Articles, Newsletters and Advisories
The PIOGA Press
(by Ashleigh Krick)
On June 7, the Pipeline and Hazardous Materials Safety Administration (PHMSA) issued an advisory bulletin (ADB) reminding owners and operators of gas and hazardous liquid pipeline facilities of a self-executing mandate from the “Protecting our Infrastructure of Pipelines and Enhancing Safety Act of 2020” (PIPES Act of 2020).
The mandate, codified at Section 114(b) of the PIPES Act of 2020, provides that by December 27, 2021, “each pipeline operator shall update the inspection and maintenance plan prepared by the operator under section 60108(a) of title 49, United States Code, to address the elements described in the amendments to that section made by [Section 114(a)].”
Section 114(a) of the PIPES Act of 2020 added to 49 U.S.C. § 60108(a) that, in deciding on the adequacy of an inspection and maintenance plan, PHMSA or a certified state authority must consider the extent to which the plan will contribute to “eliminating hazardous leaks and minimizing releases of natural gas from pipeline facilities” and “the extent to which the plan addresses the replacement or remediation of pipelines that are known to leak based on the material (including cast iron, unprotected steel, wrought iron, and historic plastics with known issues), design, or past operating and maintenance history of the pipeline.”
Additionally, Section 114(a) added to 49 U.S.C. § 60108(a) that inspection and maintenance plans must “meet the requirements of any regulations promulgated under section 60102(q).” Section 60102(q) is a new rulemaking mandate from Section 113 of the PIPES Act of 2020 that requires PHMSA to issue new leak detection rules for operators of regulated gas gathering, transmission, and distribution lines by December 27, 2021.
Section 114(a) also provided that PHMSA or a relevant state authority must review each plan not later than December 27, 2022, and then every five years.
PHMSA issued the ADB to reiterate the mandate from Section 114 of the PIPES Act of 2020. Notably, PHMSA stated in the ADB that Section 114 applies to all pipeline facility owners and operators, including owners and operators of hazardous liquid pipeline facilities.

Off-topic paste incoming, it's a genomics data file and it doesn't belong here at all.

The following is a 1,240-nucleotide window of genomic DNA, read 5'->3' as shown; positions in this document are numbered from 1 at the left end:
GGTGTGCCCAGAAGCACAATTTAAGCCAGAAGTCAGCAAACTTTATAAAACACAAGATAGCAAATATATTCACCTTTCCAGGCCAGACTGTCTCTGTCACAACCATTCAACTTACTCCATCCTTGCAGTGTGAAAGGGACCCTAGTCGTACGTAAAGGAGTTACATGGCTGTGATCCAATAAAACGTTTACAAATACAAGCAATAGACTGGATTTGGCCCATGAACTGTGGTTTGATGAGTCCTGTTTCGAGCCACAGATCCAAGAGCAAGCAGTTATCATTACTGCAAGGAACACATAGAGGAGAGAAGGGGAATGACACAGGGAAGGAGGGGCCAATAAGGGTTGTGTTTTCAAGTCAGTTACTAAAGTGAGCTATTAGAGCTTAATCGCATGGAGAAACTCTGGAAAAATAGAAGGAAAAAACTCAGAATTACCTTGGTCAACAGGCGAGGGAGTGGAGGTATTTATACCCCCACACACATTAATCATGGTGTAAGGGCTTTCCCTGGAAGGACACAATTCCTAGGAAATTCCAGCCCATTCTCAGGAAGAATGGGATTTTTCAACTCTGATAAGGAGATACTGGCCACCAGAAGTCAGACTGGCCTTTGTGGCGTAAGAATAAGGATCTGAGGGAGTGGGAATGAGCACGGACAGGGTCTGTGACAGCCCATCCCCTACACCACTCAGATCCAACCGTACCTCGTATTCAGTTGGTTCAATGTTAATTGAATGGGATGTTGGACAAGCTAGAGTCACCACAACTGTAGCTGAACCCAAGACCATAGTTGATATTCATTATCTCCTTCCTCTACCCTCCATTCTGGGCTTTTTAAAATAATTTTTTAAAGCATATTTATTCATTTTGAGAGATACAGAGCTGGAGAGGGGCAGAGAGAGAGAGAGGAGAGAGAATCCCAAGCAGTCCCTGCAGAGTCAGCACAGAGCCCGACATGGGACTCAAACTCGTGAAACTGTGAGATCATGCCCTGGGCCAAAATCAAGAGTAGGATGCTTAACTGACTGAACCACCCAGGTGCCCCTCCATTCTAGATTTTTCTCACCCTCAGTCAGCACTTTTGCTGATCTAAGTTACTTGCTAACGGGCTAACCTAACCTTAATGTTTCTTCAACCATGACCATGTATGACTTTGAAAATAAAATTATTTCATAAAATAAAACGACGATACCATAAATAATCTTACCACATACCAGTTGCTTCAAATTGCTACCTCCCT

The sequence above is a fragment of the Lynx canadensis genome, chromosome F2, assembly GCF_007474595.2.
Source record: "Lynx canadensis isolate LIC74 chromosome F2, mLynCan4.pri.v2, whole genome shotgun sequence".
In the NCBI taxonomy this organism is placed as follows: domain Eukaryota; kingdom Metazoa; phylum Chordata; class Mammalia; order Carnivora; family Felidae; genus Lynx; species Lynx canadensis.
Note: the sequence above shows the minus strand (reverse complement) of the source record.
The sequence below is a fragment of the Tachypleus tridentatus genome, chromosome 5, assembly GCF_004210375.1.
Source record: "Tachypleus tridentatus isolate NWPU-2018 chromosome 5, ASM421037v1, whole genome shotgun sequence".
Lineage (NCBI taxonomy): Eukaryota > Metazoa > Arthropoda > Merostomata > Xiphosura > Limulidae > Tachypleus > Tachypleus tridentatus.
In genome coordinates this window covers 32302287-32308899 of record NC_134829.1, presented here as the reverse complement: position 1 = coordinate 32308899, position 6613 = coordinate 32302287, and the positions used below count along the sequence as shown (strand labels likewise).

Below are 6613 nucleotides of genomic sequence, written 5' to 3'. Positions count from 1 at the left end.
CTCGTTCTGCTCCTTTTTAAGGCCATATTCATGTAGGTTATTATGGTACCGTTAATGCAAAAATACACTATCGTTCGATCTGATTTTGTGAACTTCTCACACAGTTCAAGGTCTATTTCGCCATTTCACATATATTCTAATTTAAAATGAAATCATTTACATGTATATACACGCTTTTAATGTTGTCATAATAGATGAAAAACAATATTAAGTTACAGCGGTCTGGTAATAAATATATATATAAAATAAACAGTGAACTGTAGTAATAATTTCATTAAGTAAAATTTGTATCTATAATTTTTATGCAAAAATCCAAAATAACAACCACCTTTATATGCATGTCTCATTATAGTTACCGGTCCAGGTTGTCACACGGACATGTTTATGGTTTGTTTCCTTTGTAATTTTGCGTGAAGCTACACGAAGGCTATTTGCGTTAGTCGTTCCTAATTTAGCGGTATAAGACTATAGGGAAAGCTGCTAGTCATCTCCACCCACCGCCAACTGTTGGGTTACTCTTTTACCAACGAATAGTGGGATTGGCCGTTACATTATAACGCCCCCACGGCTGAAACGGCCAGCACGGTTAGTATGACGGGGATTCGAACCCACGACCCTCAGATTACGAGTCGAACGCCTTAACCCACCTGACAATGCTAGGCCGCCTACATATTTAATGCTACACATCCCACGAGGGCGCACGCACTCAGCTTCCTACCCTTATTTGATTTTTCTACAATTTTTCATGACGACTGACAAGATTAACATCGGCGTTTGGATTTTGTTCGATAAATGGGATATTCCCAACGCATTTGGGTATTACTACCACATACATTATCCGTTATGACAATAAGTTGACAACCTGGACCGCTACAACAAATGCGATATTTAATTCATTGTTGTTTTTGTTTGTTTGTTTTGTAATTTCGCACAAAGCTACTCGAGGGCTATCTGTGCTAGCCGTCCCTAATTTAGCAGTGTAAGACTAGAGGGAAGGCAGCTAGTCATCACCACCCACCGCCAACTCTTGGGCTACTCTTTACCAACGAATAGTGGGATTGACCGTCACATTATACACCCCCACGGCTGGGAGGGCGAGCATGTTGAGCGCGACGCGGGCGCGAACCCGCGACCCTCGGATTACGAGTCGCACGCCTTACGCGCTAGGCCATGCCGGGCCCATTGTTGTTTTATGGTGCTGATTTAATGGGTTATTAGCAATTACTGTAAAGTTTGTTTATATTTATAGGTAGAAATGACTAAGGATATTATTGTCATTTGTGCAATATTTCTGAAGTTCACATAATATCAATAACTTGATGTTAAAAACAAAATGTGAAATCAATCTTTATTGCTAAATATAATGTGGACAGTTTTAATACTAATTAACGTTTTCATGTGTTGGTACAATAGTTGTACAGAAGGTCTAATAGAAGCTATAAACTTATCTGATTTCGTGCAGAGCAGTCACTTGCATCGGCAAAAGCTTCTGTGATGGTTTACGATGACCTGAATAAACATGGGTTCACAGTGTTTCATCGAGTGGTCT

• Natural gas releases and hazardous leaks. While the PIPES Act did not define the type of natural gas releases or hazardous leaks operators are required to address, the ADB provides that an operator’s plan must address both intentional and unintentional releases of natural gas. PHMSA characterized intentional releases as including venting during normal operations or due to equipment design (e.g., pneumatic device bleeds, blowdowns, incomplete combustion or overpressure protection venting). Unintentional releases, the ADB explains, include any unintentional leaks from equipment, including pipelines, flanges, valves, meters, etc.
• Pipelines known to leak. With respect to addressing the replacement or remediation of pipelines that are known to leak based on the material (e.g., cast iron, unprotected steel, wrought iron, and historic plastics with known issues, according to PHMSA), design, or past operating and maintenance history, the ADB states that PHMSA will evaluate how the operator’s plans address reducing leaks from pipelines with these issues.
• Inspection and maintenance plans. PHMSA stated in the ADB that the updated plans must be “tailored to the operator’s pipeline facilities, supported by technical analysis where necessary, and sufficiently detailed to clearly describe the manner in which each requirement is met.” PHMSA also cited to page 17 its existing Part 192 O&M Enforcement Guidance and page 18 of its existing Part 195 O&M Enforcement Guidance.
• Inspections. PHMSA noted that it, along with state authorities, would be inspecting operator’s plans to determine whether they adequately address the PIPES Act mandate. PHMSA explained that it would evaluate the steps taken by an operator to prevent and mitigate both intentional and unintentional releases of natural gas.
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Reprinted with permission from the July 2021 issue of The PIOGA Press. All rights reserved.